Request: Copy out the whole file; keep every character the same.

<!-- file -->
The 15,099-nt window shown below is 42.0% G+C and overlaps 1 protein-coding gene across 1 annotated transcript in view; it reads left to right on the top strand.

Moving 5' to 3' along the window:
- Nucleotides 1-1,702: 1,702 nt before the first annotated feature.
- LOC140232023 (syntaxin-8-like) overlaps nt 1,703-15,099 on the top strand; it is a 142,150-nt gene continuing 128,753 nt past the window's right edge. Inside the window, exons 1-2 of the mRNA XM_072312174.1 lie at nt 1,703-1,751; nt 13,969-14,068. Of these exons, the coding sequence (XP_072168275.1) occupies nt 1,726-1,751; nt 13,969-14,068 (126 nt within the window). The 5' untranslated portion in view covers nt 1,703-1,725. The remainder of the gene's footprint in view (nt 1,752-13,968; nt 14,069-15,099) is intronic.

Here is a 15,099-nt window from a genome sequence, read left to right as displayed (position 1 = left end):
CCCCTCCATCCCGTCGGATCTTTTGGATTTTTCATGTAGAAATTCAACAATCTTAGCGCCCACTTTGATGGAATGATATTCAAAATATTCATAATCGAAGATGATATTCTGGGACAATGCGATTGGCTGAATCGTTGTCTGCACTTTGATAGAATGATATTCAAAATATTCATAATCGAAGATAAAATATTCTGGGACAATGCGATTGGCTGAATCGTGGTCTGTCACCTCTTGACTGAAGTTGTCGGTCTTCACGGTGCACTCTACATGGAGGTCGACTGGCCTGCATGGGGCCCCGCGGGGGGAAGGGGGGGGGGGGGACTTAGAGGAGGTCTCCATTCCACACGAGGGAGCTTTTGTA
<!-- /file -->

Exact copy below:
The 15,099-nt window shown below is 42.0% G+C and overlaps 1 protein-coding gene across 1 annotated transcript in view; it reads left to right on the top strand.

Moving 5' to 3' along the window:
- Nucleotides 1-1,702: 1,702 nt before the first annotated feature.
- LOC140232023 (syntaxin-8-like) overlaps nt 1,703-15,099 on the top strand; it is a 142,150-nt gene continuing 128,753 nt past the window's right edge. Inside the window, exons 1-2 of the mRNA XM_072312174.1 lie at nt 1,703-1,751; nt 13,969-14,068. Of these exons, the coding sequence (XP_072168275.1) occupies nt 1,726-1,751; nt 13,969-14,068 (126 nt within the window). The 5' untranslated portion in view covers nt 1,703-1,725. The remainder of the gene's footprint in view (nt 1,752-13,968; nt 14,069-15,099) is intronic.

Here is a 15,099-nt window from a genome sequence, read left to right as displayed (position 1 = left end):
CCCCTCCATCCCGTCGGATCTTTTGGATTTTTCATGTAGAAATTCAACAATCTTAGCGCCCACTTTGATGGAATGATATTCAAAATATTCATAATCGAAGATGATATTCTGGGACAATGCGATTGGCTGAATCGTTGTCTGCACTTTGATAGAATGATATTCAAAATATTCATAATCGAAGATAAAATATTCTGGGACAATGCGATTGGCTGAATCGTGGTCTGTCACCTCTTGACTGAAGTTGTCGGTCTTCACGGTGCACTCTACATGGAGGTCGACTGGCCTGCATGGGGCCCCGCGGGGGGAAGGGGGGGGGGGGGACTTAGAGGAGGTCTCCATTCCACACGAGGGAGCTTTTGTA